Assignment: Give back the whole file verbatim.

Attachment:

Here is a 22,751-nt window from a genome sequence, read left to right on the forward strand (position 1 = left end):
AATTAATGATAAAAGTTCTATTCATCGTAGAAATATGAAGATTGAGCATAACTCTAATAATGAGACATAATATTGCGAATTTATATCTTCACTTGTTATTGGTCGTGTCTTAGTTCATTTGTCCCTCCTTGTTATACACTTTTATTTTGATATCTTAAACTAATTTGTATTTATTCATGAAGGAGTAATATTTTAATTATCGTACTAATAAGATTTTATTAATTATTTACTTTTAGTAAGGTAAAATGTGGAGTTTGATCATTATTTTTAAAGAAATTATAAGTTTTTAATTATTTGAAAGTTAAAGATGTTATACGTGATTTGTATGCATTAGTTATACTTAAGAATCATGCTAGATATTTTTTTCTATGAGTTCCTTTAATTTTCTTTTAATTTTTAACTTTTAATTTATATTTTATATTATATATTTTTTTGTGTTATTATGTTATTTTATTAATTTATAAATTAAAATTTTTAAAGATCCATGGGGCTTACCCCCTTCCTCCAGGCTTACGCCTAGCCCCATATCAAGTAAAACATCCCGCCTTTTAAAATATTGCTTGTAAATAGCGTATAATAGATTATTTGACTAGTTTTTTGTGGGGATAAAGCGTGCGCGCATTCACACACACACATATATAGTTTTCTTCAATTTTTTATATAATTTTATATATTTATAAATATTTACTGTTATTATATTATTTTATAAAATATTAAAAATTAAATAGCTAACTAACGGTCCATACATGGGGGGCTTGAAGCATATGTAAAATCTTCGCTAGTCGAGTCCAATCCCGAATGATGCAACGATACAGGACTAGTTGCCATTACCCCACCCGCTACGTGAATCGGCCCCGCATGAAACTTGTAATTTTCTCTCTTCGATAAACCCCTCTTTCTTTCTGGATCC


Here is a 22,751-nt window from a genome sequence, read left to right on the forward strand (position 1 = left end):
AATTAATGATAAAAGTTCTATTCATCGTAGAAATATGAAGATTGAGCATAACTCTAATAATGAGACATAATATTGCGAATTTATATCTTCACTTGTTATTGGTCGTGTCTTAGTTCATTTGTCCCTCCTTGTTATACACTTTTATTTTGATATCTTAAACTAATTTGTATTTATTCATGAAGGAGTAATATTTTAATTATCGTACTAATAAGATTTTATTAATTATTTACTTTTAGTAAGGTAAAATGTGGAGTTTGATCATTATTTTTAAAGAAATTATAAGTTTTTAATTATTTGAAAGTTAAAGATGTTATACGTGATTTGTATGCATTAGTTATACTTAAGAATCATGCTAGATATTTTTTTCTATGAGTTCCTTTAATTTTCTTTTAATTTTTAACTTTTAATTTATATTTTATATTATATATTTTTTTGTGTTATTATGTTATTTTATTAATTTATAAATTAAAATTTTTAAAGATCCATGGGGCTTACCCCCTTCCTCCAGGCTTACGCCTAGCCCCATATCAAGTAAAACATCCCGCCTTTTAAAATATTGCTTGTAAATAGCGTATAATAGATTATTTGACTAGTTTTTTGTGGGGATAAAGCGTGCGCGCATTCACACACACACATATATAGTTTTCTTCAATTTTTTATATAATTTTATATATTTATAAATATTTACTGTTATTATATTATTTTATAAAATATTAAAAATTAAATAGCTAACTAACGGTCCATACATGGGGGGCTTGAAGCATATGTAAAATCTTCGCTAGTCGAGTCCAATCCCGAATGATGCAACGATACAGGACTAGTTGCCATTACCCCACCCGCTACGTGAATCGGCCCCGCATGAAACTTGTAATTTTCTCTCTTCGATAAACCCCTCTTTCTTTCTGGATCC